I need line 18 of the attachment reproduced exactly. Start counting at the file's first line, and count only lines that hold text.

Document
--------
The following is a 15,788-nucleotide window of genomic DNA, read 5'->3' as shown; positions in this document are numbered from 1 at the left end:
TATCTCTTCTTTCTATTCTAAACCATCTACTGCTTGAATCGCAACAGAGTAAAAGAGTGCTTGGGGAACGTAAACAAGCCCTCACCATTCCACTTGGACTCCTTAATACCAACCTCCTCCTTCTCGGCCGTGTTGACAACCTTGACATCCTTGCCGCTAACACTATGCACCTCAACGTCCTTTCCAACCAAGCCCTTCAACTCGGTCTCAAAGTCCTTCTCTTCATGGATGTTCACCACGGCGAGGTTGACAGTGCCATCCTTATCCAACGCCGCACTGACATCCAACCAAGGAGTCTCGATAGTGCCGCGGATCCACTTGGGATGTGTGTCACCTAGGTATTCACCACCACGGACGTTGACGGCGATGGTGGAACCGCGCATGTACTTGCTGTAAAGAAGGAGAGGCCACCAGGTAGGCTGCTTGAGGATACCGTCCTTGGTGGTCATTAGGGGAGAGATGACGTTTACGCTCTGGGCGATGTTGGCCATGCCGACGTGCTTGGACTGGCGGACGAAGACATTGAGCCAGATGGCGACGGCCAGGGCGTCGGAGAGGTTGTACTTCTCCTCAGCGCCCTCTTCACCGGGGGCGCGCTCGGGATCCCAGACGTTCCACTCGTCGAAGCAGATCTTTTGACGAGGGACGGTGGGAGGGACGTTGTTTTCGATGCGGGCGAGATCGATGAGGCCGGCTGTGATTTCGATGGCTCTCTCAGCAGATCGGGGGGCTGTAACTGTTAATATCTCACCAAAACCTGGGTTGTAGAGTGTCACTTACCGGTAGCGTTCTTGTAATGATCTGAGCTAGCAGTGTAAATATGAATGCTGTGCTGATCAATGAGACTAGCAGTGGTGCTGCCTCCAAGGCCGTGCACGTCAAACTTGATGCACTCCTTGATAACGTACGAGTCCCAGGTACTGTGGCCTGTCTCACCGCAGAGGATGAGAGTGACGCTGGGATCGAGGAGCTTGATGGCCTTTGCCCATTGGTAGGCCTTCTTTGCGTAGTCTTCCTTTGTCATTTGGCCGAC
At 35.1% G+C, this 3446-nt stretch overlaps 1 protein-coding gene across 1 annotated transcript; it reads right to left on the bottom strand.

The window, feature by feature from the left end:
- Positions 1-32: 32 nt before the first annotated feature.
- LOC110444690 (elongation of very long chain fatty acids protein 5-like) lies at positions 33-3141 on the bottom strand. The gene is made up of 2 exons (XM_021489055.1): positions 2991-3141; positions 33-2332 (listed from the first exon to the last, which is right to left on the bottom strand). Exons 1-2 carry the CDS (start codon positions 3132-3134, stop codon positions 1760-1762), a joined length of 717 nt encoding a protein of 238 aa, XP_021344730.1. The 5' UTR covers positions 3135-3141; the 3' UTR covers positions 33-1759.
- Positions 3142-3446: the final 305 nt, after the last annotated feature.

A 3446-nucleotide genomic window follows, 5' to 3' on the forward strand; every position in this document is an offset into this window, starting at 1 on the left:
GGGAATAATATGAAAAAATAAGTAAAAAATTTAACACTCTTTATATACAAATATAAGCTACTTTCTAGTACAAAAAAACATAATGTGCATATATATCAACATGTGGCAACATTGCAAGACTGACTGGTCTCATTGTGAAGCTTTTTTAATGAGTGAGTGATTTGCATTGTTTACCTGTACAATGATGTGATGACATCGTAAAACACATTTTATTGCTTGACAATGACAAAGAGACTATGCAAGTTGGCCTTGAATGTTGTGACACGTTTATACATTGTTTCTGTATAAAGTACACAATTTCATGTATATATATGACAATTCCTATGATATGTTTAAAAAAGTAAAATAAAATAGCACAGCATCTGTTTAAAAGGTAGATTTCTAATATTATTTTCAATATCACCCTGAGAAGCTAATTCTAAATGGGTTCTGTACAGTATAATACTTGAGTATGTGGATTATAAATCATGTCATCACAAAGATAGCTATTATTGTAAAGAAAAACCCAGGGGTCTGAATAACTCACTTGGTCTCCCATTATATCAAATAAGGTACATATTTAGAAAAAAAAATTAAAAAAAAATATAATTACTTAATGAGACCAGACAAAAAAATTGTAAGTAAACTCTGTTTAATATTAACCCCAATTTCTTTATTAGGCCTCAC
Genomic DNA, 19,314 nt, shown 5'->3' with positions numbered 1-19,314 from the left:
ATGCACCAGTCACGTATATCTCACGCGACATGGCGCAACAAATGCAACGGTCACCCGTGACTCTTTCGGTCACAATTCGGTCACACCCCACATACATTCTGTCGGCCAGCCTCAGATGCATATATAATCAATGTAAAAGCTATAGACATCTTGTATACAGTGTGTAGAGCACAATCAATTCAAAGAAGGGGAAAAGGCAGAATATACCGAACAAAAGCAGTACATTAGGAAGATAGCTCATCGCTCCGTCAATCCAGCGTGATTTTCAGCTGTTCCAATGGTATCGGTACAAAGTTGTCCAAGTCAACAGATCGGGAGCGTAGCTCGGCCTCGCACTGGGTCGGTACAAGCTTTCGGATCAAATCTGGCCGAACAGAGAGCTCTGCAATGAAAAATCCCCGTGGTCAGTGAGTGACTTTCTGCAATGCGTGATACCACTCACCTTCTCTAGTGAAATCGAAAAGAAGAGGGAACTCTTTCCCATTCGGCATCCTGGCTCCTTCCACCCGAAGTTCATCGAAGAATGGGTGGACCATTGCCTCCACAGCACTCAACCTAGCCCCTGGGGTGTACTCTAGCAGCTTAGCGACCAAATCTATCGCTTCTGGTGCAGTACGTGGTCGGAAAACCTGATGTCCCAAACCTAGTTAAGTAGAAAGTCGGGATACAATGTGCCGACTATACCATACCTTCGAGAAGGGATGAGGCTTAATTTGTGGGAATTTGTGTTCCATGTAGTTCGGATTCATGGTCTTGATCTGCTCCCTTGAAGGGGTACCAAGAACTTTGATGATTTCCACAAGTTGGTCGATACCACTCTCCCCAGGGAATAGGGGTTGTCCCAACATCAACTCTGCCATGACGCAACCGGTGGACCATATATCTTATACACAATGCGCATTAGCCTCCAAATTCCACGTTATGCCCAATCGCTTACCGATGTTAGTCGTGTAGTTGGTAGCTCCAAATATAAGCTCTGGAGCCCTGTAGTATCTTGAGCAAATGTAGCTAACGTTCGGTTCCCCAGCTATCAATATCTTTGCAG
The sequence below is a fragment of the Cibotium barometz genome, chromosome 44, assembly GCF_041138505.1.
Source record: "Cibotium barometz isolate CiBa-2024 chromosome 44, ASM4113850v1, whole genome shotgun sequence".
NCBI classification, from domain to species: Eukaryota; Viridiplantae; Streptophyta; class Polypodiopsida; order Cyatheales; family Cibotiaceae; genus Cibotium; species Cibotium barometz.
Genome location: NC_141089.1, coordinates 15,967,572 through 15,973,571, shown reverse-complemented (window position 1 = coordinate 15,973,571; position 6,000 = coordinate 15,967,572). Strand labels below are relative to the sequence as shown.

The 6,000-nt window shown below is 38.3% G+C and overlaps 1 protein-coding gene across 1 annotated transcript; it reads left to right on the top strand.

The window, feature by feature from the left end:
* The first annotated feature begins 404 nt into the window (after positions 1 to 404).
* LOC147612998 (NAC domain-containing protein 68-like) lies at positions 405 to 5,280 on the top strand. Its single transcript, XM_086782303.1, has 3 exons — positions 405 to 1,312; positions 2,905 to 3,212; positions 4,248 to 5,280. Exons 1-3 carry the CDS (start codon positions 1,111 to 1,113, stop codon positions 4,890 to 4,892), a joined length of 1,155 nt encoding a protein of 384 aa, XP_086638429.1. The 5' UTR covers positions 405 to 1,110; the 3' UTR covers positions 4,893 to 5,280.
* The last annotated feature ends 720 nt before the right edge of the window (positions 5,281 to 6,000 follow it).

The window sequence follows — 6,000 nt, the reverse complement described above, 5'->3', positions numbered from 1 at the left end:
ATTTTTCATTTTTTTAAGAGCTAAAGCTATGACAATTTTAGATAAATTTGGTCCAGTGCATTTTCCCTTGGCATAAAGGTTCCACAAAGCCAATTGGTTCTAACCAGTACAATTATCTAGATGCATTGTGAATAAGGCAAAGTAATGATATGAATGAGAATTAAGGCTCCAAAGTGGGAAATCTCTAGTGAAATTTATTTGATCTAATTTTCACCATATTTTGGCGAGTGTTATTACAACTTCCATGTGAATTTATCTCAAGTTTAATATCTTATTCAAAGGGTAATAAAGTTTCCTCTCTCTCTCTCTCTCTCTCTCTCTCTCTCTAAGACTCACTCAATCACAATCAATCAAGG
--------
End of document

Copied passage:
* The first annotated feature begins 404 nt into the window (after positions 1 to 404).